RedWeek interviewed Dr. Gregory after the conference for additional information, since regret-and-remorse issues have been studied many times. In the timeshare world, so-called "intervening factors" -such as negative feedback from a friend, finding conflicting information about timeshares on the Internet, frustration navigating company websites, or mixed messages from other sales personnel --- are much more influential in persuading buyers to cancel a purchase than any other factor. "We also know," Dr. Gregory said, "that remorse and price tags are positively related."
Studying regret-and-remorse is a multi-hundred-million-dollar puzzle for developers, which is why they are trying to get a detailed understanding of rescission decisions. For example, if the industry reaches $10 billion in annual sales, that means an additional $1.5 billion in sales were cancelled
"If you could maintain a dialog with all those people who walked away, you'd learn a lot, but the challenge is that so many people say no," said Dr. Gregory, who worked in the Marriott and Ritz Carlton organizations before joining academia. "Out of this, I hope, will come some explanations so companies can rectify and reduce regret (and rescissions). From a buyer's perspective, it will be a positive outcome if we can alleviate some of their regret at time of purchase."
Owners interested in learning more about regret-and-remorse may e-mail Dr. Gregory.
Keynote Speaker Says Success Hinges on Disruption
Every year, ARDA brings in a few outside voices and motivational speakers to provoke attendees to think outside the box. This year's keynoter, author Josh Linkner, promotes "disruption" as the only way for a company to stay competitive and relevant in today's business world. Like other keynoters at past conferences, he urged attendees to embrace the inevitability of constant change and stressed the need for reinvention. Companies that don't disrupt themselves to come up with better products and smarter ideas, he said, will get surpassed in the market by other companies that adopt change and creativity as the driving forces of their organization. Linkner's ideas apply to all businesses, but they seem particularly relevant to a timeshare industry that, historically, is risk-averse and slow to change. His messages also apply to owners who face "what next" questions in their personal lives. Linkner is a likeable figure who brought one other credential to ARDA that really hit home with the audience. He is the first keynoter in memory who actually owns, uses, and enjoys timeshares.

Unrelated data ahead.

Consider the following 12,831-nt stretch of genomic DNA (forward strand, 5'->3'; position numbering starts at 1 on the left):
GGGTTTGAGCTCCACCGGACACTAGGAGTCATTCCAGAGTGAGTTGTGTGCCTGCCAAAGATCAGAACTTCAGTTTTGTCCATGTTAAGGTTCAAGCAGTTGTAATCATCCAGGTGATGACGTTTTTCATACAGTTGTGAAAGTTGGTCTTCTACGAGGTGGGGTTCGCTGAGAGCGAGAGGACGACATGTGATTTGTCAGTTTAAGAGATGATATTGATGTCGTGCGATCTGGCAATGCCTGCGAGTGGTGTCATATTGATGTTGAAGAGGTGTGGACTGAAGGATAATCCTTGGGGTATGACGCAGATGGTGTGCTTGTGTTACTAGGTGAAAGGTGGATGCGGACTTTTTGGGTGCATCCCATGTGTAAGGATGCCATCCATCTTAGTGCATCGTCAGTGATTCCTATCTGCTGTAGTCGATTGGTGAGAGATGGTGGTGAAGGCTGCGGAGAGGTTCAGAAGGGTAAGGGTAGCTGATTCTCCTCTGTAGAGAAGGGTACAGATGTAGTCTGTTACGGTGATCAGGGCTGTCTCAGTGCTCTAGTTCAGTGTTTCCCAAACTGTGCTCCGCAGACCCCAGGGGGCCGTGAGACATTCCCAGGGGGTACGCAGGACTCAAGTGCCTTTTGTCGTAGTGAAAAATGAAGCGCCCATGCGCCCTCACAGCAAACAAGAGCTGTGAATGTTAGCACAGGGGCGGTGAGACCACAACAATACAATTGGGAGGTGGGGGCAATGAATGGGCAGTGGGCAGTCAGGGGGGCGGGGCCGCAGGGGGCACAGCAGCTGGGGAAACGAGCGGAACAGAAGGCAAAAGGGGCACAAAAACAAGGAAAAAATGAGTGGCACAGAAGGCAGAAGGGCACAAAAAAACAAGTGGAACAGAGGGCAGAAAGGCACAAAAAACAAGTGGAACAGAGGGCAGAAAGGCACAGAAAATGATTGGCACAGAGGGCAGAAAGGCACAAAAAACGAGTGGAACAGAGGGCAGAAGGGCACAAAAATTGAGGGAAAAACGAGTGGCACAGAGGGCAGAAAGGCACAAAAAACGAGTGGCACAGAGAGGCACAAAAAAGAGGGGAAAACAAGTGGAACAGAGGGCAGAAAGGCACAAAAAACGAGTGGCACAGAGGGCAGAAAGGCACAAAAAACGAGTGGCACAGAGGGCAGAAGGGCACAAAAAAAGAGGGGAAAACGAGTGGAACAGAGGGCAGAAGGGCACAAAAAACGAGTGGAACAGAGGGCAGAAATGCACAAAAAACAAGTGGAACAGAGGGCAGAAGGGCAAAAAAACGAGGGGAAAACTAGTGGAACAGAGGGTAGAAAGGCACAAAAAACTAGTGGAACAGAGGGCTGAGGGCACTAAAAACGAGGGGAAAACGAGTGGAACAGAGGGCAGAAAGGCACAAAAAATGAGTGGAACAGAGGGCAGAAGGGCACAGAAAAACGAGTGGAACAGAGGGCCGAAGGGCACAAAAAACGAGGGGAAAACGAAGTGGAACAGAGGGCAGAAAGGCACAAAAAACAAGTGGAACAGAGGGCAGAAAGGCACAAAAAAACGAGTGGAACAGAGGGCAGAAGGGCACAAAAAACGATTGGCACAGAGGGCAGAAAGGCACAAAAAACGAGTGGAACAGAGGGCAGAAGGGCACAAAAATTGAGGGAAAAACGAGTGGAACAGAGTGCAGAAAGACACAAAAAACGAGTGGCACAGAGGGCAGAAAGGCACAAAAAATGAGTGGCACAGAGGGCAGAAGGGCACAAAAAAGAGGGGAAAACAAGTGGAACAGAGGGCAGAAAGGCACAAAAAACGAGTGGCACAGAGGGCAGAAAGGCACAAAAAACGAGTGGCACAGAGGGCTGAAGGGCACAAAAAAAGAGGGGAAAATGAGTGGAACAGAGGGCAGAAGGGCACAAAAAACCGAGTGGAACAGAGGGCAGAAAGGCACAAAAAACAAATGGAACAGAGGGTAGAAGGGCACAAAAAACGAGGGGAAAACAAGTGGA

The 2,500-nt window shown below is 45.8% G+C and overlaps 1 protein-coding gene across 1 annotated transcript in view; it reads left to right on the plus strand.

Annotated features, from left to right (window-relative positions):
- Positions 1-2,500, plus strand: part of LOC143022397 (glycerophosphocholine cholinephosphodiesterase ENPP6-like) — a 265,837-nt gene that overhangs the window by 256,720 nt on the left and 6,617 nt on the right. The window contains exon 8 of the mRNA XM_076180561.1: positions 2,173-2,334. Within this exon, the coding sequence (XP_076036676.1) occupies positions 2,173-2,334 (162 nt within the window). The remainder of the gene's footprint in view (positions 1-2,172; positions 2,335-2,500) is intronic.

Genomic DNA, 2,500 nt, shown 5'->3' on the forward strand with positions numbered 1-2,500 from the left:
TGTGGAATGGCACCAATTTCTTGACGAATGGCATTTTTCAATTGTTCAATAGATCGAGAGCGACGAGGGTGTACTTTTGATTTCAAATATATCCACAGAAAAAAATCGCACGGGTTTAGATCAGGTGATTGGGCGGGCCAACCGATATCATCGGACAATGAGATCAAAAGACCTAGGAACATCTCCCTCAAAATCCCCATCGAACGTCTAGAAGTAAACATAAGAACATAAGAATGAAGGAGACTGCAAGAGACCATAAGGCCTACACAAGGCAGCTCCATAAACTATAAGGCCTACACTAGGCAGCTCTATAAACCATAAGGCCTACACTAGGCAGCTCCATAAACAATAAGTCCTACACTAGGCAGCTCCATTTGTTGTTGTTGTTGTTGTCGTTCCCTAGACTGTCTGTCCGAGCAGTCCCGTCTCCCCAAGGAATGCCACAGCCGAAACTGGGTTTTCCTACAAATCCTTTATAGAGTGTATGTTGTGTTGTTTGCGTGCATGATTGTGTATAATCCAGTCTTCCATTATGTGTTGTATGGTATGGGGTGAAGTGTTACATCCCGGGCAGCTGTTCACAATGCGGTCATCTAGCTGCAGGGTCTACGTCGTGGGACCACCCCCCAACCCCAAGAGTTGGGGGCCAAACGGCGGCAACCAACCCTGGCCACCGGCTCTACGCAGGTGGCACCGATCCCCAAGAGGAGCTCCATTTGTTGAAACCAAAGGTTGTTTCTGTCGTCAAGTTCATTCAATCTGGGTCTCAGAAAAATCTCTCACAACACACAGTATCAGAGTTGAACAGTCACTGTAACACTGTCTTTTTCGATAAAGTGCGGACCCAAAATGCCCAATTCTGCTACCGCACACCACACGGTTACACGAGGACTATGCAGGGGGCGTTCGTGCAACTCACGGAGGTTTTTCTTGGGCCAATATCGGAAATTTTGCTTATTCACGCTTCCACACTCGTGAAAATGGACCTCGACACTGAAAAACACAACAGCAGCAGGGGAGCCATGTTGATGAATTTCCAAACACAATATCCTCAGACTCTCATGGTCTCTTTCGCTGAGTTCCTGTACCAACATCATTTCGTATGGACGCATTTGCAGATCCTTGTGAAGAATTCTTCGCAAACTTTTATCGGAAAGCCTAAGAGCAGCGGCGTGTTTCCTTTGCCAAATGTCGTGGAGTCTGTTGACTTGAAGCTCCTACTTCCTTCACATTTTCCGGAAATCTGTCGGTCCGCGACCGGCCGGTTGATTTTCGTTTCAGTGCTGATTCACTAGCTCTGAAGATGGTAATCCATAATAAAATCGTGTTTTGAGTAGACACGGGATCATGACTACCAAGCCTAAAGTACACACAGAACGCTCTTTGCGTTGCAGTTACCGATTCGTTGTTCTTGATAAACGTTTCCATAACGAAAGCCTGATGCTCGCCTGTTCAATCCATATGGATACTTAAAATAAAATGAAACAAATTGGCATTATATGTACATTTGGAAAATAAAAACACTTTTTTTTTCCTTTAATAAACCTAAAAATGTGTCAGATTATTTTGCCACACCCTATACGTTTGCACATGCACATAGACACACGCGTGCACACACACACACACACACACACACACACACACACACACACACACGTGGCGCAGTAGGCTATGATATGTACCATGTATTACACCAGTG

Interested in what was discussed at many of the other sessions during ARDA World? Here is a sampling: federal and state legislative issues; reputation management; resort operations, management and HOA councils; industry consolidation; developing new marketing campaigns; lifecycle of a complaint: preventing escalation and litigation; electrifying your sales documents; how to rejuvenate your owner referral program; create raving fans and ignite your social media results; the view of timeshare: Wall Street, Main Street and Your Street; and Cuba cubed.
RedWeek could not attend the Cuba panel, but we're pretty sure it was all about expanding timeshare horizons in Cuba.